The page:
We discussed overcoming the Sticker Shock Syndrome in a previous blog (click here to read the article). I’ve discussed Customer Centered Sales (here). Mike Prongue has discussed closing techniques (Part 1, Part 2, Part 3). What do you do to overcome objections (or even figure what the objections are)? Here comes another fun acronym. LACE.

With Digital Signage (DS), one would think it’s often an “easy” sale. DS offers a way to communicate better with customers and the community. ROIs (Return On Investment) can be proven as well as ROO (Return On Objective). Why would anyone object to something which will help their business or community? Objections are opportunities. They are the potential client testing the waters to see what you can come up with and if your product/solution meets their needs. By taking the time to vet objections, we are given a great opportunity to not only learn more about the client, but about ourselves, our business and our product/service.


Listening helps to not only understand the objection, but the emotion and reasoning behind it. If you’re talking more than the person you’re with, you need to ask more probing questions to get to the main point.

-Find the objection

When someone is objecting, it’s important to listen to more than the words they’re saying. Read between the lines and find out ‘what else’ they’re objecting to. ‘How come’ the objection is there and what do they see as hurdles to overcoming the issue at hand?

-Find remaining objections

Just when you think you’ve overcome the objections, dig deeper. There may be more being left unsaid and it’s best to get it in the open. Ask, “are there any other objections?” Once all the objections are out in the open, you’re that much closer to the close.


It’s important to not only acknowledge the objection(s), but the person making the objection(s).

-Accept the person
Here it’s time for show and tell. Objecting can be a difficult for many. People have been trained throughout their lives to help and be kind/considerate. Surprising as it may be, the person on the other side of the table/phone doesn’t want you to feel rejected or create negative feelings. By accepting the person, you build both their trust and their sense of identity with you. You also set up a exchange dynamic where they feel a sense of obligation to repay your acceptance.

-Accept the objection

Accepting the objection means understanding how it is reasonable, at least from their current viewpoint for them to object to what you may believe is an excellent offer.
It also means accepting the work that addressing the objection will require of you. Objections can be frustrating and if you object to the objection, you will have a mutual stalemate.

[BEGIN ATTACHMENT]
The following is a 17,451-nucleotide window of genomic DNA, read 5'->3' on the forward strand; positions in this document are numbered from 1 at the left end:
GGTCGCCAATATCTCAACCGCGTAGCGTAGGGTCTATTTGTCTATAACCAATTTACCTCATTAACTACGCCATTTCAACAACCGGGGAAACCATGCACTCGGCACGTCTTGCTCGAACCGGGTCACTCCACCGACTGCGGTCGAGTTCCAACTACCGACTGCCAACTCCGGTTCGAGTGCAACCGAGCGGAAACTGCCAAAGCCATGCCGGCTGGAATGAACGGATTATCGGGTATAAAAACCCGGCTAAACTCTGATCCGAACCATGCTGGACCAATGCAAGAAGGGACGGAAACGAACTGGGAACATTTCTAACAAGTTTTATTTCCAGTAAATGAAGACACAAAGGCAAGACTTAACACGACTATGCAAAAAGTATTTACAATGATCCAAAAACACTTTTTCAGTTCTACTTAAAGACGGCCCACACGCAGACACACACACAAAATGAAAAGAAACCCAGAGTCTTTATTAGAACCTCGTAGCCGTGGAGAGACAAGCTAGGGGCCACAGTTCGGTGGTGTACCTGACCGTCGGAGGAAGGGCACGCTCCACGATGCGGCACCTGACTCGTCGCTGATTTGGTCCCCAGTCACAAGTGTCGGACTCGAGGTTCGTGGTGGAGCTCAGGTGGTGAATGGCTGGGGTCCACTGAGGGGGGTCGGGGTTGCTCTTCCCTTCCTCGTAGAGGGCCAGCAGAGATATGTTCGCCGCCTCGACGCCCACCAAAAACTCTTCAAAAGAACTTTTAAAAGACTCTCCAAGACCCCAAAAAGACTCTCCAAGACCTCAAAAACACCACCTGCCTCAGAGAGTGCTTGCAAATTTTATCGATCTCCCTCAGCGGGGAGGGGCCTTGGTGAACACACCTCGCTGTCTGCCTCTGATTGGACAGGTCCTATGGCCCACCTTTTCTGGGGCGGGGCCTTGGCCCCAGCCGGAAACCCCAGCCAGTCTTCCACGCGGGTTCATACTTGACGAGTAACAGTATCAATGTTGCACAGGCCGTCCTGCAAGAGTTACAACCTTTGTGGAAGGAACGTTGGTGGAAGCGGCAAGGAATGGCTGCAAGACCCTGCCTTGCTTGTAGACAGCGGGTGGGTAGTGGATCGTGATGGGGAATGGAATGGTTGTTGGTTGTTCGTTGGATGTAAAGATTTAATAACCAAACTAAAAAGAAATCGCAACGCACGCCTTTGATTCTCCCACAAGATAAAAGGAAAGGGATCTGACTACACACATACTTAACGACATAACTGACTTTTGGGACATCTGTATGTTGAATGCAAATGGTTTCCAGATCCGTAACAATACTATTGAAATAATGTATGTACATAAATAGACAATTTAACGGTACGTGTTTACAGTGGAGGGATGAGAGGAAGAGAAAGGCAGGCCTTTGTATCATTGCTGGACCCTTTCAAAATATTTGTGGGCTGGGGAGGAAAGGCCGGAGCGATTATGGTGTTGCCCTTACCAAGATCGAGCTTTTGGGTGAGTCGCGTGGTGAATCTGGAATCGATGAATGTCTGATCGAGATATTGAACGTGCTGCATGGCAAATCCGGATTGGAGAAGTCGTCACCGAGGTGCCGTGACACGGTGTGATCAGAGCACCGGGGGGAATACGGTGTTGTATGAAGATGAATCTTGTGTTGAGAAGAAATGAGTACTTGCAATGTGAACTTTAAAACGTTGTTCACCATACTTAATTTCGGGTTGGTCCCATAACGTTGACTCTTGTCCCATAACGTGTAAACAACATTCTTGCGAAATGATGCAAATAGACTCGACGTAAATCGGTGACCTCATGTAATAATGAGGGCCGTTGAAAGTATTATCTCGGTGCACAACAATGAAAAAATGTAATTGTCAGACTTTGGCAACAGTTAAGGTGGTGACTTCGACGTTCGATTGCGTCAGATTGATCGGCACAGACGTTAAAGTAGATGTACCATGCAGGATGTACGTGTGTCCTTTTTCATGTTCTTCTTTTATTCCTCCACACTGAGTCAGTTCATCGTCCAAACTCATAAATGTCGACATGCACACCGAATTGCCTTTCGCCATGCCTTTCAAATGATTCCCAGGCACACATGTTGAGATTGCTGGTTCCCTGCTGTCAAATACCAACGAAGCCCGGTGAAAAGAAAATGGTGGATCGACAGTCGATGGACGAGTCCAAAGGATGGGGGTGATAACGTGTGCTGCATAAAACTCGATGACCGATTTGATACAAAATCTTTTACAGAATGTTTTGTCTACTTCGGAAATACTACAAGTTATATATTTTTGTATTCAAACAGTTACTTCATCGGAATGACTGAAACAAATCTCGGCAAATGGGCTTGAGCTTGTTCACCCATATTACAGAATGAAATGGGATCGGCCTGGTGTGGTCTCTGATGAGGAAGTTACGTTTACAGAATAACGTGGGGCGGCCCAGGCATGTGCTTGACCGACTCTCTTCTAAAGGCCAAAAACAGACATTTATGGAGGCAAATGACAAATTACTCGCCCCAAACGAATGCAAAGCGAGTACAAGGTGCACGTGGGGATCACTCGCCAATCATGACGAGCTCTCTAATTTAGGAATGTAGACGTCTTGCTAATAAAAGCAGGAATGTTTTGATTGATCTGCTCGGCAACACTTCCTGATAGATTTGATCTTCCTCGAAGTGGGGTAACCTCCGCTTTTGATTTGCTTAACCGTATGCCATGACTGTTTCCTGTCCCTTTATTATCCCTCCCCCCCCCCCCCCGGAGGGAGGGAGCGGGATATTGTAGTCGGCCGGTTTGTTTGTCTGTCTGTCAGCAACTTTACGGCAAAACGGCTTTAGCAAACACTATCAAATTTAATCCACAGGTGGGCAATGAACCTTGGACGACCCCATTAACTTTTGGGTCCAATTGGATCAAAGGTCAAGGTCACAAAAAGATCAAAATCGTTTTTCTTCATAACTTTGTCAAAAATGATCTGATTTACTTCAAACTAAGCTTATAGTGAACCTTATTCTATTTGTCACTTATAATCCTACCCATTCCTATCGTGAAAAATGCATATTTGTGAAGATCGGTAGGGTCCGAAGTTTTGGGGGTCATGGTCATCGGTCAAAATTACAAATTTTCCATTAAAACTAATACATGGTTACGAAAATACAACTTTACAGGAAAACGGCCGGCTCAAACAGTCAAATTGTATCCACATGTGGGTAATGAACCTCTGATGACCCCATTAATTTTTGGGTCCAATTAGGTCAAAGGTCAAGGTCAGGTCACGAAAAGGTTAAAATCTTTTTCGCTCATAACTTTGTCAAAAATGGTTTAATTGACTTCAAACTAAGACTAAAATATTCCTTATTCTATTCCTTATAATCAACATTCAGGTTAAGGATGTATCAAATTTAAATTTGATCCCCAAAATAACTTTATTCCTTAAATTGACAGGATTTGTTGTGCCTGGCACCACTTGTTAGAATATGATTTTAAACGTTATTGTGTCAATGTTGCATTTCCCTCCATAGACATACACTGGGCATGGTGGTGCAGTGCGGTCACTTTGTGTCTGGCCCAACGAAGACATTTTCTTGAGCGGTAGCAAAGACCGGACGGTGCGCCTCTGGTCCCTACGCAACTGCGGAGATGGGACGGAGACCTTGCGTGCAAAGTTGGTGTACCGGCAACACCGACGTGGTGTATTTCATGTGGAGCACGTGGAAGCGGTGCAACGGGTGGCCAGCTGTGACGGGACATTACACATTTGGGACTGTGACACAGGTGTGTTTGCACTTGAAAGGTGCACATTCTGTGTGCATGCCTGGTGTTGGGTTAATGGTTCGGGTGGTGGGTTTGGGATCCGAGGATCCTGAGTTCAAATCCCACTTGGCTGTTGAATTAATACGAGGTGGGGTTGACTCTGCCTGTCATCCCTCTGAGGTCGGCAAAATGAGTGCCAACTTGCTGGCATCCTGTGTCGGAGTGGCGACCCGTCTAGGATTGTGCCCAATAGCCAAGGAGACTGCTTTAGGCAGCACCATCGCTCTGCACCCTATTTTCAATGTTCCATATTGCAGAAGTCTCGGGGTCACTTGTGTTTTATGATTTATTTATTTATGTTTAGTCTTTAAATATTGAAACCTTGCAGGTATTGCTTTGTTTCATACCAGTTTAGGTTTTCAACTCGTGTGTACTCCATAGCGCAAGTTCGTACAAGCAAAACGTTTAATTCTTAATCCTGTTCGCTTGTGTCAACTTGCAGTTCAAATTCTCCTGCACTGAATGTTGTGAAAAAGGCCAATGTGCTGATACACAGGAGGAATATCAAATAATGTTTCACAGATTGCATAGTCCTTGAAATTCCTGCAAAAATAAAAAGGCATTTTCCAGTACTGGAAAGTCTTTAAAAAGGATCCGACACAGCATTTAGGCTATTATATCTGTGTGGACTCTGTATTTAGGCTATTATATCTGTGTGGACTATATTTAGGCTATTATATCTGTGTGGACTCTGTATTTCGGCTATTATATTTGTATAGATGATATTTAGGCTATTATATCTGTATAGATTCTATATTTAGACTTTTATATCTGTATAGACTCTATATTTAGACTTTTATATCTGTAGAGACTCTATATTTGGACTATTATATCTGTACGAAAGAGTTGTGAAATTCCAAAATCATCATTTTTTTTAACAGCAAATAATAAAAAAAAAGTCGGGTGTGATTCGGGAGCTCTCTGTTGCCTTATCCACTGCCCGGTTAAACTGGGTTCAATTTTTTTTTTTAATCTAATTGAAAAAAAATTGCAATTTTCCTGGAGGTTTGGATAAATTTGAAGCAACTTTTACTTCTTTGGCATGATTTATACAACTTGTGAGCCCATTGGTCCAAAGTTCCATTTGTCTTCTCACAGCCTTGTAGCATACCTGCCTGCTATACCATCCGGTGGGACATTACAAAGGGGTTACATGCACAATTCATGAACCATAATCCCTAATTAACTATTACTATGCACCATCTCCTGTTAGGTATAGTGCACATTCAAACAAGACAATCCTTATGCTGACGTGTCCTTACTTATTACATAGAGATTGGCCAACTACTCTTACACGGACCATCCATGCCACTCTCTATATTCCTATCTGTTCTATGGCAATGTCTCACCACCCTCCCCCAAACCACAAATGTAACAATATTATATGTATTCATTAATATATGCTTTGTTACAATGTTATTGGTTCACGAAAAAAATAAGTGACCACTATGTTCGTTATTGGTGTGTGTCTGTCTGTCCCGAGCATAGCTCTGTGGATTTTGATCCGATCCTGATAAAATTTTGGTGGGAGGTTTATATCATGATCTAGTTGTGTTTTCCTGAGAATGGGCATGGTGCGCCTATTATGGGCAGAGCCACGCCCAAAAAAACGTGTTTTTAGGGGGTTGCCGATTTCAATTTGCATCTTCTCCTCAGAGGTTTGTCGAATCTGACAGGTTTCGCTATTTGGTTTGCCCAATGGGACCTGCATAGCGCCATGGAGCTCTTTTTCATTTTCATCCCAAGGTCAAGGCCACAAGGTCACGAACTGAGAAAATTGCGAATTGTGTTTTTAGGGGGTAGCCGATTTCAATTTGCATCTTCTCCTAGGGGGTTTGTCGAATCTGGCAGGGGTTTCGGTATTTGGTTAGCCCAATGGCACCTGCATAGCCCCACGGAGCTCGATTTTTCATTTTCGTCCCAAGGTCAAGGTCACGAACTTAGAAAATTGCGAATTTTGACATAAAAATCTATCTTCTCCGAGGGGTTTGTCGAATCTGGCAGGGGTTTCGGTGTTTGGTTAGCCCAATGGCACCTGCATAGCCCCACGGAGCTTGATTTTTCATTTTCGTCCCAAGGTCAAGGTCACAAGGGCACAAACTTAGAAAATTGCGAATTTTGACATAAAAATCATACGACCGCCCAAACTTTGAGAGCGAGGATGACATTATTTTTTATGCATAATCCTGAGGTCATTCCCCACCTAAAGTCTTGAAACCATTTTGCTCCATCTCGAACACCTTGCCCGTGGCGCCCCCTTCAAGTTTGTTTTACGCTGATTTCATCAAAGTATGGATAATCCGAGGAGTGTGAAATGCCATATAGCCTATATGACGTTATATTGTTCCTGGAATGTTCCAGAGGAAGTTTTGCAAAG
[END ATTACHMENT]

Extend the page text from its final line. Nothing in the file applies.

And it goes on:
With the increased trust you’ve created by listening to the person and being open to discussing any objections they have, you’ve created an opportunity to test the waters on closing.

-Get their commitment

Get a commitment from them; if you can satisfactorily address their objections, they will give your product/service a chance. This is also a good method of identifying further objections. If they say no, then loop back and elicit whatever is holding the potential client back. Eventually, they will run out of objections.

-Make your commitment

In order to receive, you have to give. There’s a balance to the conversation which must be maintained. This doesn’t mean crazy “favors” or special pricing, simply your word to work with the client/company until they are completely satisfied you’ve delivered the best solution for their problem(s).

Explicit action

Now it is time to address the objections, to take explicit action on the commitments made.
There are two types of objection: real ones and accidental ones. Accidental objections are where the objection is due to a misunderstanding. Misunderstandings are usually easy to address, with an apology and an explanation. Real objections take work, but if they can be resolved, you've got the sale!

This is the theory behind the practice. In the next blog, I’ll cite specific techniques and examples to help overcoming objections. At the end of the day, we are solutions specialists. Problem solvers. Sales isn’t as much about pushing a product or service as much as it is about making a solid connection with another person and finding an answer to a question they may not even know they had until they met you. Find the problem, offer the solution and the sales will follow.

*I invite you to comment here and/or email me directly with requests at Vantage LED has white paper resources and more educational material on the website (, please check it out when you have a moment. Note all posts/thoughts/writings are strictly the viewpoint of me and me alone and do not reflect nor speak for Vantage LED’s beliefs, attitudes, thoughts, etc. unless specifically stated.

Thursday, March 21, 2013

LED Sign Tech & Spec: Real World Effects of LEDs per Pixel on Outdoor Digital Signage

-Scott Hofheins

An image on a full color LED sign consists of thousands of individual pixels. Each pixel consists of individual Red, Green and Blue LEDs; the three primary colors for light. Why three? Because the human eye has three types of color receptors. Technically you could mix other colors, but Red Green and Blue provide the widest range of colors to our eyes in the most efficient manner. If this is the case, then why do some manufacturers use more than three LED’s per pixel?

There a many reasons, some technical, others theoretical, and some are driven by marketing needs. In my experience adding a 4th, 5th, or 6th LED to the pixels does not have a large effect on the actual end-user experience.

Color Space